PLOT An amphibious sea king must keep the surface world from being destroyed.
CAST Jason Momoa, Amber Heard, Patrick Wilson
RATED PG-13 (some strong violence)
BOTTOM LINE A spirited pulp-adventure that should make doubters take this fishy hero seriously.
I remember Aquaman, the amphibious king of Atlantis, mainly as a member of “Super Friends,” the stiffly animated cartoon series that aired Saturday mornings when I was a lad. Aquaman seemed pretty square even then, one of those golden-blonde types with a broad chest and a patronizing voice. What’s more, his “powers” seemed pretty goofy. So he can mind-control dolphins and hold his breath for years — big deal.
The new Warner Bros. incarnation of the DC comics character is not your father’s “Aquaman,” and I should know because I’m a father. Watching this lively, irreverent, slightly nutty movie at an advance screening, I kept thinking: My kids will love this. It’s a sprawling, thunderous action-adventure with a sense of humor, a dash of romance and plenty of what a pre-teen would consider “attitude.” Directed with gusto by James Wan (the “Saw” and “Conjuring” franchises), “Aquaman” is the kind of movie that will stop at nothing to entertain, and sure enough, it does.
This is Jason Momoa’s chance to crystallize the title character beyond cameos and supporting roles in past DC films (notably last year’s miserable “Justice League”). Aquaman is born Arthur Curry to a lighthouse keeper (Temuera Morrison) and what is essentially a mermaid, Queen Atlanna (Nicole Kidman, ageless as a unicorn). Arthur grows into a fishing village roughneck with a hard-rock edge: Viking-thick beard, Seattle-length hair. Momoa is perfect for the part, with a mixed-heritage background (he’s part Native Hawaiian) that mirrors his mixed-species character. A model before becoming an actor, Momoa can also do a hair-swing — usually before delivering a beatdown — that would make Tawny Kitaen green with envy.
A three-man writing team combines Thor with King Arthur to get this story: Aquaman must obtain a golden trident to unseat his half-brother, the evil King Orm (a very good Patrick Wilson). Amber Heard plays the flame-haired Mera, who shows Arthur the greatness he could achieve, and she brings real steam to the role: When she and Aquaman finally kiss, you half-expect the water to boil.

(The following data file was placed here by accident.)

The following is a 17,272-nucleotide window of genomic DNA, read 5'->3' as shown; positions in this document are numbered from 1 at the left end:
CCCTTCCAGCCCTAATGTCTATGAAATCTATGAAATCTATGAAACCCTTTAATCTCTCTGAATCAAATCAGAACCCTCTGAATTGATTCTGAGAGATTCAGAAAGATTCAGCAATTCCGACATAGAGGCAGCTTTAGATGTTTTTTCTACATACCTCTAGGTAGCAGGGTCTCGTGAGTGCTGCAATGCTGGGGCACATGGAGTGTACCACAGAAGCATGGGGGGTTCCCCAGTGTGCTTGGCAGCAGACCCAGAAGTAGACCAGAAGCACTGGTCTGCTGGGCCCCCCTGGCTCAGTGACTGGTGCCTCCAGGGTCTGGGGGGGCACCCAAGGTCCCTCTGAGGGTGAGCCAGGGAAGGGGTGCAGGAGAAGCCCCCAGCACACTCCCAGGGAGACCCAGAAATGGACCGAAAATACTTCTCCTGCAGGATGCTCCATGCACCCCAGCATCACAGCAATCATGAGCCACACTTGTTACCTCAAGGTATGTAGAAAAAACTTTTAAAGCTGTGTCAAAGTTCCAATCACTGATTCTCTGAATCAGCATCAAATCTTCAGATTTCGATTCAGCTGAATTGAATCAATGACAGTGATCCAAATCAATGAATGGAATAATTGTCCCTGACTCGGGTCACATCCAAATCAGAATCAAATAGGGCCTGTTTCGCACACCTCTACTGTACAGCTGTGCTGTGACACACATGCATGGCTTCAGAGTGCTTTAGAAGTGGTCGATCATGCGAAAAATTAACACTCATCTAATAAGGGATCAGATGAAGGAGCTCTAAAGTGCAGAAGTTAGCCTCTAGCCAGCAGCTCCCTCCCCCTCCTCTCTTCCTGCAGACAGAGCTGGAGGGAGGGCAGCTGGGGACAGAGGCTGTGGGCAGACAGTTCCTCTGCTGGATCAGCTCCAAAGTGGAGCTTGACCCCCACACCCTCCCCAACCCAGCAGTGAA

Amid all the underwater army battles (my favorites are the cranky crab-soldiers), a bug-eyed villain named Manta (Yahta Abdul-Mateen II) and a terrific chase scene across the rooftops of Sicily (sure, why not?), “Aquaman” poses a deep question: Is Orm wrong to wage war on the Surface World for polluting and possibly destroying his habitat? Then an underwater Godzilla-monster appears out of nowhere, and it’s back to the fun.
DC'S UPS AND DOWNS
The Warner-DC film franchise has had its ups and downs over the years. Here are four stark examples:
THE DARK KNIGHT (2008) Widely regarded as a masterpiece, thanks to Heath Ledger’s terrifying Joker and Christopher Nolan’s sophisticated yet bruising direction. The lack of a best picture Oscar nod led to a populist outcry; the Academy still hasn’t fully recovered.
BATMAN V SUPERMAN: DAWN OF JUSTICE (2016) This somber, soggy comic-book flick, starring a passable Ben Affleck as Batman and a wooden Henry Cavill as Superman, earned dismal reviews but a whopping $873 million at the box-office. Why make the movies any better, then?
WONDER WOMAN (2017) Warner-DC bounced back with this groundbreaking, critically acclaimed production. With a soulful Gal Gadot in the title role and vigorous direction from Patty Jenkins, “Wonder Woman” broke the gender glass ceiling in the superhero genre and became a major hit.
JUSTICE LEAGUE (2017) It was back to business as usual with this groaning, bloated entry from director Zack Snyder. Godot’s Wonder Woman got sidelined in favor of undeserving characters like the Flash and Cyborg (yawn). Then again, Aquaman came off like a dope in this film, and he’s doing fine. — RAFER GUZMAN